King/Drew: Jabs and cuts
DOES EVERY BOARD OF SUPERVISORS hearing involving Martin Luther King Jr./Drew Medical Center have to be as painful as a chemotherapy session? Judging from Tuesday’s meeting, apparently so. The L.A. County Department of Health Services has proposed closing the pediatric, obstetric and neonatology wards and cutting back staff and surgery services that would be needed if the hospital were to reopen its shuttered trauma unit. But the supervisors weren’t voting on that plan Tuesday -- just on whether to continue the discussion about it. Still, that was enough to provoke personal attacks, shouts of racism and calls for resignations.
The crowning irony of this entire debate is that everyone, on all sides, is fighting to keep the hospital open. The only disagreement is about the best way to go about it. In the end, despite the divisive rhetoric, the supervisors made the right move. By a 3-2 vote, they opted to hold a public hearing on the ward-closure plan Oct. 18, rejecting a motion by supervisors Gloria Molina and Yvonne Brathwaite Burke to delay even the vote on the hearing another six weeks.
If the supervisors ultimately decide to close the wards, it would be a painful psychological blow to the largely poor, minority community served by King/Drew, which was established after the 1965 Watts riots in an effort to bring desperately needed healthcare services to South L.A. Its trauma unit was closed in March, and to advocates it seems that the hard-won hospital is being eaten away piecemeal.
Adding to the controversy is that the 13-member board of healthcare experts appointed to advise the supervisors on King/Drew had no input on the plan to close the wards. In a meeting last week, the board rejected the recommendations, saying they threaten the stability of King/Drew and their long-term impact on the community hasn’t been adequately studied.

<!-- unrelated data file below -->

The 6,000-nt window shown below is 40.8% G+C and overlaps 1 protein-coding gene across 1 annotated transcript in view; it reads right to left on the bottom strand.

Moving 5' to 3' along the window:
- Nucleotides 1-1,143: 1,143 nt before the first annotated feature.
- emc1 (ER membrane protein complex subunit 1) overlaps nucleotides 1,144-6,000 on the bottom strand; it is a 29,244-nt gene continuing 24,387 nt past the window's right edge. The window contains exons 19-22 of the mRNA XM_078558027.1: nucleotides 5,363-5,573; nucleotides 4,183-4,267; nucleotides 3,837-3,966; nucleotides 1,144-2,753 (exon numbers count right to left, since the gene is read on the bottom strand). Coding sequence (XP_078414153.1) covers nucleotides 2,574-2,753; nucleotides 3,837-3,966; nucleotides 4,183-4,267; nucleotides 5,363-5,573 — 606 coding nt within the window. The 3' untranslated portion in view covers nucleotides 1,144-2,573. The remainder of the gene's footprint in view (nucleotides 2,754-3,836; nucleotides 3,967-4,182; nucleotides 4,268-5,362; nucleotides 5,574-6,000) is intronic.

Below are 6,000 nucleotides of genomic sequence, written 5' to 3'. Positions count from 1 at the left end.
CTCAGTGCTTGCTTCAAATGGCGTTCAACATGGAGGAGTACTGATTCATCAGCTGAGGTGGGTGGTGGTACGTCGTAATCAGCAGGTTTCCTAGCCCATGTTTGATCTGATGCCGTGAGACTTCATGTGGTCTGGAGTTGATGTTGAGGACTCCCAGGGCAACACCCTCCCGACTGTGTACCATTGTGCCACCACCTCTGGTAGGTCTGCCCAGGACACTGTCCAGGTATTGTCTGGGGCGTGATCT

Yet there is nothing unreasonable about the Department of Health Services proposal. After decades of mismanagement and needless patient deaths, with the hospital’s accreditation gone and its $200 million in federal funding jeopardized, it is clear that King/Drew needs to downsize from a full-service academic and research institution to a high-quality community hospital for its own survival. The department found that the community’s needs would be best served by expanding outpatient services for pediatrics, high blood pressure, high cholesterol, diabetes, cancer screening and treatment, while cutting obstetrics and pediatrics wards that are becoming obsolete.
L.A.'s children are the best-insured segment of the population, thanks to federal, state and local initiatives. Further, private hospitals aggressively market their obstetrics services to Medi-Cal recipients. The result is that pregnant women and parents are increasingly taking their insured children to private facilities. There were just 622 births at King/Drew last year, compared with 4,000 a decade ago; hospitals with healthy obstetrics programs typically deliver at least 1,000 babies per year, according to the DHS.
The community and the hospital advisory board have until Sept. 30 to submit alternatives to the ward-closure plan. If opponents hope to sway supervisors to their side, they’d be better off responding to these numbers than repeating the charges of racism and sexism that have characterized their position so far.